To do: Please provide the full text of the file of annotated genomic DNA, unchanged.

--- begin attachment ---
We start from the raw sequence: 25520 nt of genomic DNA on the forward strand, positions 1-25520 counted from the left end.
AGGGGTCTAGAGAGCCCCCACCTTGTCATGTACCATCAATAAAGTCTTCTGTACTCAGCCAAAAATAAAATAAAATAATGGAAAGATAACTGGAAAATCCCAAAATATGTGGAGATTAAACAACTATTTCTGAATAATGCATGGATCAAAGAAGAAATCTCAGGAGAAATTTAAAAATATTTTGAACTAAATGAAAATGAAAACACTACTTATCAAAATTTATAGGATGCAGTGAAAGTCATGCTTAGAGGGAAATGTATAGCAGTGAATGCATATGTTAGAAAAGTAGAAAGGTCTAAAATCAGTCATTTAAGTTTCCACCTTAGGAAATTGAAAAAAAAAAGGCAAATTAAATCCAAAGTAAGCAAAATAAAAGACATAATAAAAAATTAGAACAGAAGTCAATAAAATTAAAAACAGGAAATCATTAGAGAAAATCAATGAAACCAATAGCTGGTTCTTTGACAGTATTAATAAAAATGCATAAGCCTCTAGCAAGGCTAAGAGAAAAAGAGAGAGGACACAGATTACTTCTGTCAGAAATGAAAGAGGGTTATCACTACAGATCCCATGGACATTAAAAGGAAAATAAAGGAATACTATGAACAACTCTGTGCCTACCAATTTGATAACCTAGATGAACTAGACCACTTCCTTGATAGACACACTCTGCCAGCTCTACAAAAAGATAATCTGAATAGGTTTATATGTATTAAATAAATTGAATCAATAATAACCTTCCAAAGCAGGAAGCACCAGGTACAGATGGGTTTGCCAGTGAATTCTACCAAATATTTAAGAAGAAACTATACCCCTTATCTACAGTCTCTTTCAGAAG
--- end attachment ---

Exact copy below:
We start from the raw sequence: 25520 nt of genomic DNA on the forward strand, positions 1-25520 counted from the left end.
AGGGGTCTAGAGAGCCCCCACCTTGTCATGTACCATCAATAAAGTCTTCTGTACTCAGCCAAAAATAAAATAAAATAATGGAAAGATAACTGGAAAATCCCAAAATATGTGGAGATTAAACAACTATTTCTGAATAATGCATGGATCAAAGAAGAAATCTCAGGAGAAATTTAAAAATATTTTGAACTAAATGAAAATGAAAACACTACTTATCAAAATTTATAGGATGCAGTGAAAGTCATGCTTAGAGGGAAATGTATAGCAGTGAATGCATATGTTAGAAAAGTAGAAAGGTCTAAAATCAGTCATTTAAGTTTCCACCTTAGGAAATTGAAAAAAAAAAGGCAAATTAAATCCAAAGTAAGCAAAATAAAAGACATAATAAAAAATTAGAACAGAAGTCAATAAAATTAAAAACAGGAAATCATTAGAGAAAATCAATGAAACCAATAGCTGGTTCTTTGACAGTATTAATAAAAATGCATAAGCCTCTAGCAAGGCTAAGAGAAAAAGAGAGAGGACACAGATTACTTCTGTCAGAAATGAAAGAGGGTTATCACTACAGATCCCATGGACATTAAAAGGAAAATAAAGGAATACTATGAACAACTCTGTGCCTACCAATTTGATAACCTAGATGAACTAGACCACTTCCTTGATAGACACACTCTGCCAGCTCTACAAAAAGATAATCTGAATAGGTTTATATGTATTAAATAAATTGAATCAATAATAACCTTCCAAAGCAGGAAGCACCAGGTACAGATGGGTTTGCCAGTGAATTCTACCAAATATTTAAGAAGAAACTATACCCCTTATCTACAGTCTCTTTCAGAAG